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Open Access Research

Multidisciplinary approach to diagnosis and management of osteosarcoma – a review of the St Vincent's Hospital experience

Judith Zhi-Yie Tan1*, Stephen M Schlicht1, Gerard J Powell23, David Thomas3, John L Slavin4, Peter J Smith1 and Peter FM Choong23

Author Affiliations

1 Department of Medical Imaging, St Vincent's Hospital, Melbourne, Australia

2 Department of Orthopaedics, St Vincent's Hospital, Melbourne, Australia

3 Bone and Soft Tissue Sarcoma Service, Peter MacCallum Cancer Centre, Melbourne, Australia

4 Department of Pathology, St Vincent's Hospital, Melbourne, Australia

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International Seminars in Surgical Oncology 2006, 3:38  doi:10.1186/1477-7800-3-38

Published: 3 November 2006

Abstract

Background

Osteosarcoma is the most common primary malignant bone tumour in children and young adults. Despite advances in the diagnosis and management of osteosarcoma, there have been few recent studies describing the experiences of tertiary referral centres. This paper aims to describe and discuss the clinical features, pre-operative work-up, management and outcomes of these patients at St Vincent's Hospital (Melbourne, Australia).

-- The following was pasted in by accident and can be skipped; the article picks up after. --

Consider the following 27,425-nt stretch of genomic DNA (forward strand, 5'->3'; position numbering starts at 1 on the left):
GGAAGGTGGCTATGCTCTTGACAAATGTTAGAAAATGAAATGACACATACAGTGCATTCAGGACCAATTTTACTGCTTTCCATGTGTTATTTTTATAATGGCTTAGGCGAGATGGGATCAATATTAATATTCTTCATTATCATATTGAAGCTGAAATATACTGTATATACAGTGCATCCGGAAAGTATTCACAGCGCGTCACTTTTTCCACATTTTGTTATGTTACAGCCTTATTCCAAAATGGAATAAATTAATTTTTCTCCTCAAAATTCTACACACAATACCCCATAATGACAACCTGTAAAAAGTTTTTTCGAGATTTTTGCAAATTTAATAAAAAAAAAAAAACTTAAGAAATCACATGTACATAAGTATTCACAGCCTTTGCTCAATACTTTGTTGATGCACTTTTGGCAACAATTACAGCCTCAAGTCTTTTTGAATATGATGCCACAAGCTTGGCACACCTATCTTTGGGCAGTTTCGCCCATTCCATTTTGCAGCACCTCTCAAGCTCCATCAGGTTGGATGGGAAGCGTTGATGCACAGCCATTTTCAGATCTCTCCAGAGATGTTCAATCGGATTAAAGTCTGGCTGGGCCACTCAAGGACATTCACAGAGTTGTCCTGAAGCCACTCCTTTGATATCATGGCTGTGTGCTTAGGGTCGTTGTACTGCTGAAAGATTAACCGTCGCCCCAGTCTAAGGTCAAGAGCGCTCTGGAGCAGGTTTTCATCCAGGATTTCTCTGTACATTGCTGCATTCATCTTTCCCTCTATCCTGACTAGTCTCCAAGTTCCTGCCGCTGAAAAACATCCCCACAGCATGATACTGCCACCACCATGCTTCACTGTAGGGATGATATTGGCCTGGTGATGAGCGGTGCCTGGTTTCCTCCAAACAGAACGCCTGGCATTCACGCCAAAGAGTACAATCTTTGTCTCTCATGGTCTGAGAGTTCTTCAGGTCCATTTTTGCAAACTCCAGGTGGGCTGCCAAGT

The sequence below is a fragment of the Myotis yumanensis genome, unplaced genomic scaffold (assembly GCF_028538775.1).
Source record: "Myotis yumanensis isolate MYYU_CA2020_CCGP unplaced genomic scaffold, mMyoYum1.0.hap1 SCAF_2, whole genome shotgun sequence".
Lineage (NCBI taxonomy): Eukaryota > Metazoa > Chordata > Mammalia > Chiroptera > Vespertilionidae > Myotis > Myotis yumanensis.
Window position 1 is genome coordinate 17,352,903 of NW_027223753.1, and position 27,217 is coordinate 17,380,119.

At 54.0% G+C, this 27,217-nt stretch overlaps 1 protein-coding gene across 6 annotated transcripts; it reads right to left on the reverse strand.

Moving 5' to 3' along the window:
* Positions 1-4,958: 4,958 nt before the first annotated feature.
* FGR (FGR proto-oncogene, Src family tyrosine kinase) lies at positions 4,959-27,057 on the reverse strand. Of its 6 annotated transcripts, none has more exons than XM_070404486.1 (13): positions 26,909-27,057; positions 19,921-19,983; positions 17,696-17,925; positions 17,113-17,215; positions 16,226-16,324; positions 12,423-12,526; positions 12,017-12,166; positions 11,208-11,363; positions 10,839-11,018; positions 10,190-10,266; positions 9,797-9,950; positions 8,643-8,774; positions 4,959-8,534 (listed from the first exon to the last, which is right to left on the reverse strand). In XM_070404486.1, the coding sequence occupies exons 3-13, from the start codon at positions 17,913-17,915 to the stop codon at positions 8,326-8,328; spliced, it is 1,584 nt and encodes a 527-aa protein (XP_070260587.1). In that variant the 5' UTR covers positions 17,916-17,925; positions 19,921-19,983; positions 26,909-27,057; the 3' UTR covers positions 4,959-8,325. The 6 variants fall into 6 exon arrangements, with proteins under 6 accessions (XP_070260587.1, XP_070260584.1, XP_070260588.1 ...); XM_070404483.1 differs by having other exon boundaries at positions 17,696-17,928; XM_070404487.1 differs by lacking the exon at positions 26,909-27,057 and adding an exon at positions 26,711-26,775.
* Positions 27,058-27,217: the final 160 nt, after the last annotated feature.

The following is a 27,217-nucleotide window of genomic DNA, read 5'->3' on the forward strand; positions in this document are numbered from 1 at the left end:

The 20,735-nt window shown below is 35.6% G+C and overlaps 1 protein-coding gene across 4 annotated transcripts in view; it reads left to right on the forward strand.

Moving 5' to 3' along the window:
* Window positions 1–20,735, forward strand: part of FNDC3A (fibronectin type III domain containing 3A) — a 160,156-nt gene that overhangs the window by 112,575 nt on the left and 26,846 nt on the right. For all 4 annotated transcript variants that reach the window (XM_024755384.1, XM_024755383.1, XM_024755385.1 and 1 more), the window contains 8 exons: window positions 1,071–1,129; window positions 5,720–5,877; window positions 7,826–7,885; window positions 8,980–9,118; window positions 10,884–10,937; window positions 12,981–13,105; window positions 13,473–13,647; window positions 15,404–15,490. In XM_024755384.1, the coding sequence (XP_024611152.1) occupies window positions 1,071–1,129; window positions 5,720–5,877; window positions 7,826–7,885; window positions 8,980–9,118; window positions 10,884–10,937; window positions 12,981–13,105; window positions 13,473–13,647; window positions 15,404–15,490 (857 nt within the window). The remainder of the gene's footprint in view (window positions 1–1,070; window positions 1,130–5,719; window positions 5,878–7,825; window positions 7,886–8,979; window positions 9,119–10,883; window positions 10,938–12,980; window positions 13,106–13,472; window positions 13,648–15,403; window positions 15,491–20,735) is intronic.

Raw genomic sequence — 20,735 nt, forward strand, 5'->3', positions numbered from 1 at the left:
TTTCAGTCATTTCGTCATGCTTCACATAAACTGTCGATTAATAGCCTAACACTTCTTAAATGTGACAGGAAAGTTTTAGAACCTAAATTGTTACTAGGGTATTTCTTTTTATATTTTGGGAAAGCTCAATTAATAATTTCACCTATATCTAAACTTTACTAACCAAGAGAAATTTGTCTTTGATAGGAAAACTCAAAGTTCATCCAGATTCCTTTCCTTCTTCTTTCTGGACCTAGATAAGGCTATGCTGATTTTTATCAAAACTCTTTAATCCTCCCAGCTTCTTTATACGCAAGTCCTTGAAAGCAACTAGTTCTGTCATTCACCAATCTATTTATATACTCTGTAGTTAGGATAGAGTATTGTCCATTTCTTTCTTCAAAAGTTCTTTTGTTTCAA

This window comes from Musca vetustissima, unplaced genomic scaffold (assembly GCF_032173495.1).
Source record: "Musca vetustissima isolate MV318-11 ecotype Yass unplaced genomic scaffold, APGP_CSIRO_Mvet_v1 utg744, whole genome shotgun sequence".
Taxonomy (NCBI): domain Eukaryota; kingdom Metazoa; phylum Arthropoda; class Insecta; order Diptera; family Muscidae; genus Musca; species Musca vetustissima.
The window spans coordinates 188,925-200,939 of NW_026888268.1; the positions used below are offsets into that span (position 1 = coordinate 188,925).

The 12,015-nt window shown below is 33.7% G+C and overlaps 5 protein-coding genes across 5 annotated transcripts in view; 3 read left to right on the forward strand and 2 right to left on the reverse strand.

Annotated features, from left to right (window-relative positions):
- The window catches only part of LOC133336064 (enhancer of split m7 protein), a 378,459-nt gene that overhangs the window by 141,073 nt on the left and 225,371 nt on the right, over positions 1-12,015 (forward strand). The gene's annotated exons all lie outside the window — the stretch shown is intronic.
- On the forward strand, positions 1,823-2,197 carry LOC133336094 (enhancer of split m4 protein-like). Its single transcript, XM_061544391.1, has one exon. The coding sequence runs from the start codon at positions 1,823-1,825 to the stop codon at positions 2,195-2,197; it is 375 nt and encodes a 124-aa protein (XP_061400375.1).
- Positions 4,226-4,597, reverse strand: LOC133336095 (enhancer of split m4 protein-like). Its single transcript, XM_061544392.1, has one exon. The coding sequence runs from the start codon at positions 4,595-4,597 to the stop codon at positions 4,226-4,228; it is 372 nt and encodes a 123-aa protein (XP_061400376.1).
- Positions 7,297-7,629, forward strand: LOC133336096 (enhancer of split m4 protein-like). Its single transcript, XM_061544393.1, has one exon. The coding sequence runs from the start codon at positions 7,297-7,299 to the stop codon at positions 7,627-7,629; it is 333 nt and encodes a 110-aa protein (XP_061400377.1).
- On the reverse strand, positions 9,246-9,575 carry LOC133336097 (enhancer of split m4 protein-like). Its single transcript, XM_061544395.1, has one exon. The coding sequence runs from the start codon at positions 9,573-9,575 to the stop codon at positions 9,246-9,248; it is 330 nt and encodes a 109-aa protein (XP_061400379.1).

Methods

Retrospective study of fifty-nine consecutive patients managed for osteosarcoma at St Vincent's Hospital between 1995 and 2005.

Results

Median age at diagnosis was 21 (range, 11–84) years. Gender distribution was similar, with thirty-one male and twenty-eight female patients.

Twenty-five patients had osteosarcoma in the femur, eleven each were located in the humerus and tibia, six were identified in the pelvis, and one each in the clavicle, maxilla, fibula, sacrum, ulna and radius.

Pre-operative tissue diagnosis of osteosarcoma was obtained through computed tomography-guided percutaneous biopsy in over ninety percent of patients.

Following initial therapy, over fifty percent of patients remained relapse-free during the follow-up period, with twelve percent and twenty-seven percent of patients documented as having local and distant disease recurrence, respectively. Of patients with recurrent disease, sixty-two percent remained disease-free following subsequent surgical intervention (most commonly, pulmonary metastatectomy).

Conclusion

Patient outcomes can be optimised through a multidisciplinary approach in a tertiary referral centre. At St Vincent's Hospital, survival and relapse rates of patients managed for osteosarcoma compare favourably with the published literature.